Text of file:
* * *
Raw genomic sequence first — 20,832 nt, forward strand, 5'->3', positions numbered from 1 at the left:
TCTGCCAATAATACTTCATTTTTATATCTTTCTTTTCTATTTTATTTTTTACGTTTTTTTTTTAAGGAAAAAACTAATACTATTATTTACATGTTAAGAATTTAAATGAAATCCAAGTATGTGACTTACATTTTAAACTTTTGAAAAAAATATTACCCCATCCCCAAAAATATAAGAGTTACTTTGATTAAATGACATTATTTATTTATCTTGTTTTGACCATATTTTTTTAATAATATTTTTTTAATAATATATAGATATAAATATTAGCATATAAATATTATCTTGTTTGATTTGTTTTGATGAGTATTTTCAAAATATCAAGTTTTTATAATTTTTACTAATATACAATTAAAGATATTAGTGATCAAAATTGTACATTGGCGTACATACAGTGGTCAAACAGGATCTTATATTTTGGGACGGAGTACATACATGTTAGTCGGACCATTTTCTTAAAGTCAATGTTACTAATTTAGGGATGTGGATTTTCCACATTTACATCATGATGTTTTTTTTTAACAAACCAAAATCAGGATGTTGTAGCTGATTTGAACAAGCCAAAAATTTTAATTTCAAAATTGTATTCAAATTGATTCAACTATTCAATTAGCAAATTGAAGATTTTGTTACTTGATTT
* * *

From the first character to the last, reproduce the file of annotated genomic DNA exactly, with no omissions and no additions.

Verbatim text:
Raw genomic sequence first — 20,832 nt, forward strand, 5'->3', positions numbered from 1 at the left:
TCTGCCAATAATACTTCATTTTTATATCTTTCTTTTCTATTTTATTTTTTACGTTTTTTTTTTAAGGAAAAAACTAATACTATTATTTACATGTTAAGAATTTAAATGAAATCCAAGTATGTGACTTACATTTTAAACTTTTGAAAAAAATATTACCCCATCCCCAAAAATATAAGAGTTACTTTGATTAAATGACATTATTTATTTATCTTGTTTTGACCATATTTTTTTAATAATATTTTTTTAATAATATATAGATATAAATATTAGCATATAAATATTATCTTGTTTGATTTGTTTTGATGAGTATTTTCAAAATATCAAGTTTTTATAATTTTTACTAATATACAATTAAAGATATTAGTGATCAAAATTGTACATTGGCGTACATACAGTGGTCAAACAGGATCTTATATTTTGGGACGGAGTACATACATGTTAGTCGGACCATTTTCTTAAAGTCAATGTTACTAATTTAGGGATGTGGATTTTCCACATTTACATCATGATGTTTTTTTTTAACAAACCAAAATCAGGATGTTGTAGCTGATTTGAACAAGCCAAAAATTTTAATTTCAAAATTGTATTCAAATTGATTCAACTATTCAATTAGCAAATTGAAGATTTTGTTACTTGATTT